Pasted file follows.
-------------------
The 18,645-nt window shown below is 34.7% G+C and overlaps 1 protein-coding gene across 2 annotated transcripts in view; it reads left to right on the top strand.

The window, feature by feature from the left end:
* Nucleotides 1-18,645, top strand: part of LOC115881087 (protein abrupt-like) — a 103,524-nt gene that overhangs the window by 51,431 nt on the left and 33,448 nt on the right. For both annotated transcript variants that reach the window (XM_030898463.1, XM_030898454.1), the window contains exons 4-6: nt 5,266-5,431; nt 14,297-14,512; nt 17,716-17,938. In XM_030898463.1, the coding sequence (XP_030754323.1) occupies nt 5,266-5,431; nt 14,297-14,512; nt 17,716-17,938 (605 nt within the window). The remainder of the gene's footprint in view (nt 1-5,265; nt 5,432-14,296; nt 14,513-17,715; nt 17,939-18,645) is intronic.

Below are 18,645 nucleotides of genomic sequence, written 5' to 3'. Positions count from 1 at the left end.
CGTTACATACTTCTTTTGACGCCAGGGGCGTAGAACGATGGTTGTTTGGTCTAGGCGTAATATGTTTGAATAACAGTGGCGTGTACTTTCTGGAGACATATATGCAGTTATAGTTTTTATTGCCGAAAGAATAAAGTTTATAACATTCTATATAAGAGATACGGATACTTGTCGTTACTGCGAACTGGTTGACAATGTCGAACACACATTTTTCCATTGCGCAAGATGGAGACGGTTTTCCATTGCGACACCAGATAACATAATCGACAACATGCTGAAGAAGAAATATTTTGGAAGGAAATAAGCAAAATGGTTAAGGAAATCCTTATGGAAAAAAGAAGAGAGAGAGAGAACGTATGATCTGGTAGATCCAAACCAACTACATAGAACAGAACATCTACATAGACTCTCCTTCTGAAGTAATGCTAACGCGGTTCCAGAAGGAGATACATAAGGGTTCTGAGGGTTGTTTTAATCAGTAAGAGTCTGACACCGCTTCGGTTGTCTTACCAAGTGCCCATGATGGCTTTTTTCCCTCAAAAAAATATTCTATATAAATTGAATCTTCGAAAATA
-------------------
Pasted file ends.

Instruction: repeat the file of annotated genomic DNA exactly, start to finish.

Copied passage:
The 18,645-nt window shown below is 34.7% G+C and overlaps 1 protein-coding gene across 2 annotated transcripts in view; it reads left to right on the top strand.

The window, feature by feature from the left end:
* Nucleotides 1-18,645, top strand: part of LOC115881087 (protein abrupt-like) — a 103,524-nt gene that overhangs the window by 51,431 nt on the left and 33,448 nt on the right. For both annotated transcript variants that reach the window (XM_030898463.1, XM_030898454.1), the window contains exons 4-6: nt 5,266-5,431; nt 14,297-14,512; nt 17,716-17,938. In XM_030898463.1, the coding sequence (XP_030754323.1) occupies nt 5,266-5,431; nt 14,297-14,512; nt 17,716-17,938 (605 nt within the window). The remainder of the gene's footprint in view (nt 1-5,265; nt 5,432-14,296; nt 14,513-17,715; nt 17,939-18,645) is intronic.

Below are 18,645 nucleotides of genomic sequence, written 5' to 3'. Positions count from 1 at the left end.
CGTTACATACTTCTTTTGACGCCAGGGGCGTAGAACGATGGTTGTTTGGTCTAGGCGTAATATGTTTGAATAACAGTGGCGTGTACTTTCTGGAGACATATATGCAGTTATAGTTTTTATTGCCGAAAGAATAAAGTTTATAACATTCTATATAAGAGATACGGATACTTGTCGTTACTGCGAACTGGTTGACAATGTCGAACACACATTTTTCCATTGCGCAAGATGGAGACGGTTTTCCATTGCGACACCAGATAACATAATCGACAACATGCTGAAGAAGAAATATTTTGGAAGGAAATAAGCAAAATGGTTAAGGAAATCCTTATGGAAAAAAGAAGAGAGAGAGAGAACGTATGATCTGGTAGATCCAAACCAACTACATAGAACAGAACATCTACATAGACTCTCCTTCTGAAGTAATGCTAACGCGGTTCCAGAAGGAGATACATAAGGGTTCTGAGGGTTGTTTTAATCAGTAAGAGTCTGACACCGCTTCGGTTGTCTTACCAAGTGCCCATGATGGCTTTTTTCCCTCAAAAAAATATTCTATATAAATTGAATCTTCGAAAATA